Many studies have found that restricting calorie intake extends the lifespan of animals ranging from worms and flies to mice and primates, by improving glucose regulation, lowering blood pressure, and reducing weight and inflammation. A new longitudinal study that followed hundreds of mice over their entire lifespans has found that, besides consuming less calories, eating only during their most active time of day substantially extended the lifespan of mice on reduced-calorie diets.
To unravel the effects of calorie intake, fasting, and circadian rhythms on longevity, researchers from the Howard Hughes Medical Institute (HHMI) undertook an extensive four-year experiment. Hundreds of mice were provided food through automatic feeders, which allowed the scientists to control when and how much each mouse ate for its entire lifespan. While some of the mice were allowed to eat as much as they wanted, others had their calorie intake restricted by 30 to 40 percent. Moreover, those on calorie-restricted diets ate on different schedules.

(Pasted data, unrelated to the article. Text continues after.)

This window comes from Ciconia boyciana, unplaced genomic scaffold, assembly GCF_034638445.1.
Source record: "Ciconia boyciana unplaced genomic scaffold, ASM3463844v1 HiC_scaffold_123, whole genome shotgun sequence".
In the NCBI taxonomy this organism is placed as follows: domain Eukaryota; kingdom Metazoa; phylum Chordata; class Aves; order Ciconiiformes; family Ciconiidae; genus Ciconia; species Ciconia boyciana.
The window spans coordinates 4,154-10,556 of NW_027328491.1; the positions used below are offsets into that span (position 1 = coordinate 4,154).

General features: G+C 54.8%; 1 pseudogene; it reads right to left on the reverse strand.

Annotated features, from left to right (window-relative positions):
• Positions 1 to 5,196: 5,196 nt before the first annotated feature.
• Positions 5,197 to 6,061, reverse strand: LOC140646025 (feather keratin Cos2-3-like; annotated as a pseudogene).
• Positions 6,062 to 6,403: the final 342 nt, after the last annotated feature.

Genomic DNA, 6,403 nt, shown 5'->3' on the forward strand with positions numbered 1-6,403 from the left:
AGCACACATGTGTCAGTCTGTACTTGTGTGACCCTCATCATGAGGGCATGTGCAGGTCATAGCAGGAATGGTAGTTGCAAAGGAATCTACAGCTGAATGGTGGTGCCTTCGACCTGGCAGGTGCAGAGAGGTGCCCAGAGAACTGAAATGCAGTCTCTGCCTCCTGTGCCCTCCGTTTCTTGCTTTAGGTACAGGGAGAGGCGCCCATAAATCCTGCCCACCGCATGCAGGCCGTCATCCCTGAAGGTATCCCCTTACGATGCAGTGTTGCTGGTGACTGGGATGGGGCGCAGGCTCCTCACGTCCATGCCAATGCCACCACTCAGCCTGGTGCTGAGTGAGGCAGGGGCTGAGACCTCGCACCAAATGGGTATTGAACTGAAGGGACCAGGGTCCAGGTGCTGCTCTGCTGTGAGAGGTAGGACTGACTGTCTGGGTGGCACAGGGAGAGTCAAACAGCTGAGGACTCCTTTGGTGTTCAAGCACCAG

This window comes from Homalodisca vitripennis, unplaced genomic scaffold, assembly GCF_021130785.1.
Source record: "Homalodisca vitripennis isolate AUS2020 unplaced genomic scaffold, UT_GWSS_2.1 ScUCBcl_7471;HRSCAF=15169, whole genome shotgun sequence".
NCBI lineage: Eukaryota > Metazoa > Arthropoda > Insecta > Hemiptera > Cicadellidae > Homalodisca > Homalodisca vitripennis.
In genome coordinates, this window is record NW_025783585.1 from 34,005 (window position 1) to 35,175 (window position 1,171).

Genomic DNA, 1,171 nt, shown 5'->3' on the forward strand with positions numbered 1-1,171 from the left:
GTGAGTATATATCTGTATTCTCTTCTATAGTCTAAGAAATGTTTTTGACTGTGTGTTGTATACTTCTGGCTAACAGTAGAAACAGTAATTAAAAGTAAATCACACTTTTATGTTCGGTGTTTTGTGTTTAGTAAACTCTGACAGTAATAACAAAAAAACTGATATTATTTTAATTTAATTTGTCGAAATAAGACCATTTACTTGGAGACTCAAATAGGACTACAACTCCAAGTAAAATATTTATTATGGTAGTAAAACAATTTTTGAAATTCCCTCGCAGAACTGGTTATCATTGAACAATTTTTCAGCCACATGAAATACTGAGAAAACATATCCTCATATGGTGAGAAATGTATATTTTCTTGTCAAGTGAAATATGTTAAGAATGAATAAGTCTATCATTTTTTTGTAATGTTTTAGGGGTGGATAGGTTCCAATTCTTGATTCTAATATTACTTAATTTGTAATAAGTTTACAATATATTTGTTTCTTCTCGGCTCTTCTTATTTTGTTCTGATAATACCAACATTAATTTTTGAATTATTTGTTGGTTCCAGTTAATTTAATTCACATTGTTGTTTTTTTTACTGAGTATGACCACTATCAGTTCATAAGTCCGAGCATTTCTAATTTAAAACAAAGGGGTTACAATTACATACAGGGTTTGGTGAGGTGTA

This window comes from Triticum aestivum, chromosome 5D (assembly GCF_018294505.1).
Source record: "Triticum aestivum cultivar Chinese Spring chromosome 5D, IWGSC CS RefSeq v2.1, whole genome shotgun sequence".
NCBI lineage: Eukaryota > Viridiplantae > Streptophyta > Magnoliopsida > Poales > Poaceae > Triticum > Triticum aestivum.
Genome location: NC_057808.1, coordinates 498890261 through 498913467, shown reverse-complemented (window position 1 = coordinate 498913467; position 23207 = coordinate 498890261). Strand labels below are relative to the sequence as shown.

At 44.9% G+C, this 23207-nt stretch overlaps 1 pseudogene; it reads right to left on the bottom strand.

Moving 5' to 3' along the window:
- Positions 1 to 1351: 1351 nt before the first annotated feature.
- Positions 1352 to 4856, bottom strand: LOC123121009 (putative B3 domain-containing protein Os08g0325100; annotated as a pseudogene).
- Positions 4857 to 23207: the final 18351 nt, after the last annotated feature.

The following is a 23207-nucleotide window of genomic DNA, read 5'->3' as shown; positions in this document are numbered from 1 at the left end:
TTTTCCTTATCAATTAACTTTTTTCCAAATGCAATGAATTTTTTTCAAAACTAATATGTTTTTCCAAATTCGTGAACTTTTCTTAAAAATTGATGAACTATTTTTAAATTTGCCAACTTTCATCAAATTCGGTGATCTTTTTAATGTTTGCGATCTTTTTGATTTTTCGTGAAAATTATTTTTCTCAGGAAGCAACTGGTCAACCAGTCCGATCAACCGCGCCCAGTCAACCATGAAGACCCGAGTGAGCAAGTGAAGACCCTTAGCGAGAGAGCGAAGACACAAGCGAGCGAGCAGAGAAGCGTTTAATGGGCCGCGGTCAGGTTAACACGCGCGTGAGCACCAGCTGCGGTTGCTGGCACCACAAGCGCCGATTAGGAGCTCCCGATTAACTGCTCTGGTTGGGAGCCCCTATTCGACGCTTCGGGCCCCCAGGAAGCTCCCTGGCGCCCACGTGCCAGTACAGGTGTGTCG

The experts found that the mice fed the low-calorie diet at night, over either a two-hour or 12-hour period, lived the longest. Combining a reduced-calorie diet with a nighttime eating-schedule added, on average, an additional nine months to the animals’ typical two-year lifespan. While a reduced-calorie diet alone extended the animals’ lives by 10 percent, feeding mice this diet only at nighttime, when they were most active, extended their lifespan by 35 percent.
As animals age, genes linked to inflammation tend to become more active, while genes that help regulate the metabolism become less active. The study results suggest that calorie restriction, particularly when timed to the mice’s active period at night, helped offset these genetic changes as mice aged.
According to Rafael de Cabo, a Gerontology researcher at the National Institute of Aging in Baltimore, this study “is a very elegant demonstration that even if you are restricting your calories but you are not [eating at the right times], you do not get the full benefits of caloric restriction.”
Scientists hope that better understanding how calorie restriction affects the body’s internal clocks as we age will help find new ways of extending the lifespan of humans too. This could happen through either calorie-restricted diets, or drugs that mimic those diets’ effects.
The study is published in the journal Science.